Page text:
My reason for writing is not to instill fear and distrust in the homeowner looking to hire a tree service, nor is it to destroy the reputation of several small legitimate tree services in our region. Rather, I write to offer an explanation for why the estimates you receive for services tend to vary a great deal; The playing field is not always level. Further, I write to expose the risk and liabilities involved for both homeowner and individuals involved in tree related services performed without sufficient coverage in the event of an accident.

This current economic climate sets the conditions for a race to the bottom. As buyers of services we seek out the lowest price, the bargain, even if that price carries risks. On the other side of the transaction are a growing number of guys with saws and pickup trucks laid off from companies that had always handled the details of indemnity. Work that involves pruning or removal of trees carries inherent risk. Don’t make matters worse buy bargain shopping. You hire the dentist and the electrician because your life and property depend on it. Make a point to hire a professional tree service, because the same is true. Look for companies that are accredited by the Tree Care Industry Association (formerly the National Arborists Association) and staffed by arborists certified by the International Society of Arboriculture. Doing so will help insure that your trees and property are cared for safely, efficiently, and in a manner that follows the best practices standards developed by the tree care industry.

Jon Schach, ISA Certified Arborist PD-1580A
Jon is an arborist representive for Good’s Tree Care Inc. of Harrisburg.

Dirt Specked Daf


Afternoon light illuminates a daffodil that was sprinkled with both rain and rebounding soil during our recent rains.

Sunday, April 5, 2009

Check the plant's background


I’ve wanted a gardening knife. I’m told they make weeding and dividing a breeze. After today, I’m convinced I need one. I need a knife for a desperate fight. I am embroiled in a war and I’m concerned it may go on all summer.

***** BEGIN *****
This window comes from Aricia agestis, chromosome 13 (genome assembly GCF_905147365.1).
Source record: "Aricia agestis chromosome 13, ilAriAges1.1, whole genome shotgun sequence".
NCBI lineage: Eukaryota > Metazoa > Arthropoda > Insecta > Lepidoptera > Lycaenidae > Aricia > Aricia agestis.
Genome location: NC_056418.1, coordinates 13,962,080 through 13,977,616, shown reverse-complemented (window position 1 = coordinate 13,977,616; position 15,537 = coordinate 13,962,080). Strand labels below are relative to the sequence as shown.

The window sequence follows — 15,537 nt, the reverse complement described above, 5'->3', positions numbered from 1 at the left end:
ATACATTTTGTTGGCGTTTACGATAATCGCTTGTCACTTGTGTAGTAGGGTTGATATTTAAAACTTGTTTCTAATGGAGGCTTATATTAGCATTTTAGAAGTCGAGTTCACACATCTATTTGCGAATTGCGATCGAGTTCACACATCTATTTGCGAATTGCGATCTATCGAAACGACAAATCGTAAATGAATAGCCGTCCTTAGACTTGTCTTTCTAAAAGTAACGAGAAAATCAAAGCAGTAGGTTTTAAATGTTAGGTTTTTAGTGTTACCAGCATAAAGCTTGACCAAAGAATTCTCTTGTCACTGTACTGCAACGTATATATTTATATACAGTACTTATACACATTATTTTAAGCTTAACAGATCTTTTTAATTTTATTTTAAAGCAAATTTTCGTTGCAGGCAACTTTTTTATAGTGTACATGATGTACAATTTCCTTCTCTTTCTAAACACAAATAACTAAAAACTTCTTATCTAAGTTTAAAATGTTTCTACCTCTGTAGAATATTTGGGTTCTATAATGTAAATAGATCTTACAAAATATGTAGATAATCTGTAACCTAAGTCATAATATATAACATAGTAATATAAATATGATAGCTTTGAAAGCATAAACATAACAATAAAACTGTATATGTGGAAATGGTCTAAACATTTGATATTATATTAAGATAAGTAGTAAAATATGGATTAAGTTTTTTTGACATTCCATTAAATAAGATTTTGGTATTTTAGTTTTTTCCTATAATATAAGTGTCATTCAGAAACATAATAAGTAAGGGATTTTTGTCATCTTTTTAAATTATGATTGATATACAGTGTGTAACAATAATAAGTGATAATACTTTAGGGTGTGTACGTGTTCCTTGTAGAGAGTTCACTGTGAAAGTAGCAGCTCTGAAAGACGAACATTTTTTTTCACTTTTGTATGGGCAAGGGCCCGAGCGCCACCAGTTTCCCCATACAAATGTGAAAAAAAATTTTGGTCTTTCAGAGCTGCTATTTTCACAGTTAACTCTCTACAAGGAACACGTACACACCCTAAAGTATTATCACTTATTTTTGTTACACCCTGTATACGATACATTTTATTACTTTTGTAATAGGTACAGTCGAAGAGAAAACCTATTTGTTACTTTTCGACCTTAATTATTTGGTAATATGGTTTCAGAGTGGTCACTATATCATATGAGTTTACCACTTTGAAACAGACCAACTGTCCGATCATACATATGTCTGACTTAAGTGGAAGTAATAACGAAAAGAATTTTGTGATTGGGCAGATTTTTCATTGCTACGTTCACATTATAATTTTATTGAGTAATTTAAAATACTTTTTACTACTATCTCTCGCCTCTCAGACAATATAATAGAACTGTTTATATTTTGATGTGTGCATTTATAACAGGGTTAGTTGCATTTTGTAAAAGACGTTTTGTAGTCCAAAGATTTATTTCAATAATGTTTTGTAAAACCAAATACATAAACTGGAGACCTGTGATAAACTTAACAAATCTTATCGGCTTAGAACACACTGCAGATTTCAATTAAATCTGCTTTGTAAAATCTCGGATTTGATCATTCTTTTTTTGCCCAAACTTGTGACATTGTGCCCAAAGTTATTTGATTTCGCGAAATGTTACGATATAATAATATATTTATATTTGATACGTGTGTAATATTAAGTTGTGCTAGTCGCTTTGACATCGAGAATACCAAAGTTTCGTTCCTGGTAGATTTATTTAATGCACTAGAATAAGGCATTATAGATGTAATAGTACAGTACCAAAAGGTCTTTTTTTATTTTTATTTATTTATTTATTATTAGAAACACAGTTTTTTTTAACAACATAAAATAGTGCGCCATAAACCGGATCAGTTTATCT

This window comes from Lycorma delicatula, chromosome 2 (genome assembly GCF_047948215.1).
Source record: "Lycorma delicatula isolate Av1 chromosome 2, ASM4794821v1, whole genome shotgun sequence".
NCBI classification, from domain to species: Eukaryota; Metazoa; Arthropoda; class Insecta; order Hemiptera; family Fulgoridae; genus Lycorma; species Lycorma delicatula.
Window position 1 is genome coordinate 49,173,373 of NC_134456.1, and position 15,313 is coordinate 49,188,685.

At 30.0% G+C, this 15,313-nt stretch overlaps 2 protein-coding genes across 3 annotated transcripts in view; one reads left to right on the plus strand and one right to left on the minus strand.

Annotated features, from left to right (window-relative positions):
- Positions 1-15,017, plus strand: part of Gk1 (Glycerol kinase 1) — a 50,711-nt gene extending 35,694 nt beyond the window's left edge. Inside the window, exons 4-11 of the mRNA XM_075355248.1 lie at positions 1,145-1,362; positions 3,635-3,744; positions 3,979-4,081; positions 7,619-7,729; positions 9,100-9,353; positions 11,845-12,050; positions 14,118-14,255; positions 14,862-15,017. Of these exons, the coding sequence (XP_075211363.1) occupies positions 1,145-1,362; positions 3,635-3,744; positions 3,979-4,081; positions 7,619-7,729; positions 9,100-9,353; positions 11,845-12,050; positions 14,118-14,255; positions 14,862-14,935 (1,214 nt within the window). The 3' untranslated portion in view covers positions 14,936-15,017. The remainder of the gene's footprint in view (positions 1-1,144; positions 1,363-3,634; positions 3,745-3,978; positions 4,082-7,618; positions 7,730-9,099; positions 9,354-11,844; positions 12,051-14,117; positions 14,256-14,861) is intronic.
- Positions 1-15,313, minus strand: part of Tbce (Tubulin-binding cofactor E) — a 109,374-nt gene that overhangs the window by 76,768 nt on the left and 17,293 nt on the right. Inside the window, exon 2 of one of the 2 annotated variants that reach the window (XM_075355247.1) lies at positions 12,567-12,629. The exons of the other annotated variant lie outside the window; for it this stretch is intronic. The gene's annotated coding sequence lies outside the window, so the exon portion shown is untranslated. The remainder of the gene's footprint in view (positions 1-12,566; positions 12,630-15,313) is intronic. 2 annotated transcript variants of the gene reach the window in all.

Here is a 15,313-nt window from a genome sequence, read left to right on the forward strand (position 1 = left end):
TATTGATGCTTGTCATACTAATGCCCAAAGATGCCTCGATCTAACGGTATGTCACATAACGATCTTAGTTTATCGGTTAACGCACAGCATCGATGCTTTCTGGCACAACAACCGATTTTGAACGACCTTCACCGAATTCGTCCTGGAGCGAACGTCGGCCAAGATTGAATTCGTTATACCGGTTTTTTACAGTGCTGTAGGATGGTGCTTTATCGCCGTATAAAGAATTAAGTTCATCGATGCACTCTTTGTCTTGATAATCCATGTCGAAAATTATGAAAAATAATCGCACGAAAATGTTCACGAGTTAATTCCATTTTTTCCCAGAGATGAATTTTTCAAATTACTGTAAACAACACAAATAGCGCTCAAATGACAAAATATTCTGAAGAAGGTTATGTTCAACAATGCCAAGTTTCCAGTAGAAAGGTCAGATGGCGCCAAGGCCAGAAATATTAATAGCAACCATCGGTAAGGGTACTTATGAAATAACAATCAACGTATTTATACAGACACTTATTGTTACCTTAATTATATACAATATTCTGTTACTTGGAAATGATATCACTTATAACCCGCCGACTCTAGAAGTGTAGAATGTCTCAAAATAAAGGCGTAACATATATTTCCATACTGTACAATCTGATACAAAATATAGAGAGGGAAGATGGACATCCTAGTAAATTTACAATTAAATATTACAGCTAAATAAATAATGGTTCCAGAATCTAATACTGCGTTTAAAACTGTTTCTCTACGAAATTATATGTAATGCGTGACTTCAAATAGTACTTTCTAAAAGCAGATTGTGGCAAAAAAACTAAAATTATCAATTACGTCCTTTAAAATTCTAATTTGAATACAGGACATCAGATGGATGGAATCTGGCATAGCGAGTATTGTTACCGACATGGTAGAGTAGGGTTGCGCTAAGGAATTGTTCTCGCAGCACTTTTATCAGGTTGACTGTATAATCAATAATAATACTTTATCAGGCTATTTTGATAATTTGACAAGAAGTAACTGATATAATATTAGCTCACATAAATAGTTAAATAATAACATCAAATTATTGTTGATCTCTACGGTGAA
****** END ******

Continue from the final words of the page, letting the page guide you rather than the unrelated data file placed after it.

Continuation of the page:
I took home a strange plant I met at a farmers market a few years ago. I thought it was good looking, so I planted it. A dear friend had warned me about that sort of thing. She always goes online and does a background check before planting anything.

She’s right. I’ve learned the hard way. Invasives invade. Like the marauders on those credit card commercials, they can be brutal.

I should have educated myself by searching on line or looking in a book before I added the innocent looking delicate flowering Pink Evening Primrose, Oenothera sp., in one of my more meticulous ornamental beds. It is actually a native of the southwest and a good choice for a large dry area where it could romp. It is prolific flowering and growing.

This is how bad it is. The plant is terribly impolite. It’s gotten right in the face of my favorite plants and even entangled its root system with theirs. Can you imagine? I'm having trouble digging it up without uprooting my other plants. I'm concerned for that garden. I may have lost it to the primrose.

I have seen this plant out and about as well. It isn’t only to be found in back alleys. I purchased more of it last year at a high-end garden center. Invasives are out there, looking good and looking classy, and just waiting for a na├»ve gardener to take them home and put them in a garden bed.

Better get that knife if you don’t want to do background checks first.